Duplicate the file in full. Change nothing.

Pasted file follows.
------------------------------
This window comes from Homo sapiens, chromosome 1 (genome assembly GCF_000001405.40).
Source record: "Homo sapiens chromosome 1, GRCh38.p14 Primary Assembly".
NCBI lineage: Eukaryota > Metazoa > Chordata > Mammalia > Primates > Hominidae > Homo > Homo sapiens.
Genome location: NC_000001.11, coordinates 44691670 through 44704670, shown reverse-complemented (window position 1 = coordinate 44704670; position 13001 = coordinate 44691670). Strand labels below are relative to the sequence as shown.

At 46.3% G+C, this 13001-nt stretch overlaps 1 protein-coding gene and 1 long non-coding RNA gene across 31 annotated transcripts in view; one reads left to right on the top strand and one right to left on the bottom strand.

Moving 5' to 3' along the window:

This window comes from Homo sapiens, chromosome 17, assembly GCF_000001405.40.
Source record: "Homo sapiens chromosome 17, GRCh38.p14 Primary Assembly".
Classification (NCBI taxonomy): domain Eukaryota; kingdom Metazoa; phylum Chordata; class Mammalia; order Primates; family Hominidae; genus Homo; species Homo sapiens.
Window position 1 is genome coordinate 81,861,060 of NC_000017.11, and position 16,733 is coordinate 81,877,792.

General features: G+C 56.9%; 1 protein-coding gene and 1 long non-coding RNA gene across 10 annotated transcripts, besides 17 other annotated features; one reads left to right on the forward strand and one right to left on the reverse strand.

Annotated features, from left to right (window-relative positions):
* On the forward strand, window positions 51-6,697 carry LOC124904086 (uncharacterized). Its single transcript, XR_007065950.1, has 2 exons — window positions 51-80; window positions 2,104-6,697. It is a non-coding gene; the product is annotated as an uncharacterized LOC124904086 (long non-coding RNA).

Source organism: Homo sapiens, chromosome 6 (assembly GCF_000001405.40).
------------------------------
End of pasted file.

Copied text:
This window comes from Homo sapiens, chromosome 1 (genome assembly GCF_000001405.40).
Source record: "Homo sapiens chromosome 1, GRCh38.p14 Primary Assembly".
NCBI lineage: Eukaryota > Metazoa > Chordata > Mammalia > Primates > Hominidae > Homo > Homo sapiens.
Genome location: NC_000001.11, coordinates 44691670 through 44704670, shown reverse-complemented (window position 1 = coordinate 44704670; position 13001 = coordinate 44691670). Strand labels below are relative to the sequence as shown.

At 46.3% G+C, this 13001-nt stretch overlaps 1 protein-coding gene and 1 long non-coding RNA gene across 31 annotated transcripts in view; one reads left to right on the top strand and one right to left on the bottom strand.

Moving 5' to 3' along the window:

This window comes from Homo sapiens, chromosome 17, assembly GCF_000001405.40.
Source record: "Homo sapiens chromosome 17, GRCh38.p14 Primary Assembly".
Classification (NCBI taxonomy): domain Eukaryota; kingdom Metazoa; phylum Chordata; class Mammalia; order Primates; family Hominidae; genus Homo; species Homo sapiens.
Window position 1 is genome coordinate 81,861,060 of NC_000017.11, and position 16,733 is coordinate 81,877,792.

General features: G+C 56.9%; 1 protein-coding gene and 1 long non-coding RNA gene across 10 annotated transcripts, besides 17 other annotated features; one reads left to right on the forward strand and one right to left on the reverse strand.

Annotated features, from left to right (window-relative positions):
* On the forward strand, window positions 51-6,697 carry LOC124904086 (uncharacterized). Its single transcript, XR_007065950.1, has 2 exons — window positions 51-80; window positions 2,104-6,697. It is a non-coding gene; the product is annotated as an uncharacterized LOC124904086 (long non-coding RNA).

Source organism: Homo sapiens, chromosome 6 (assembly GCF_000001405.40).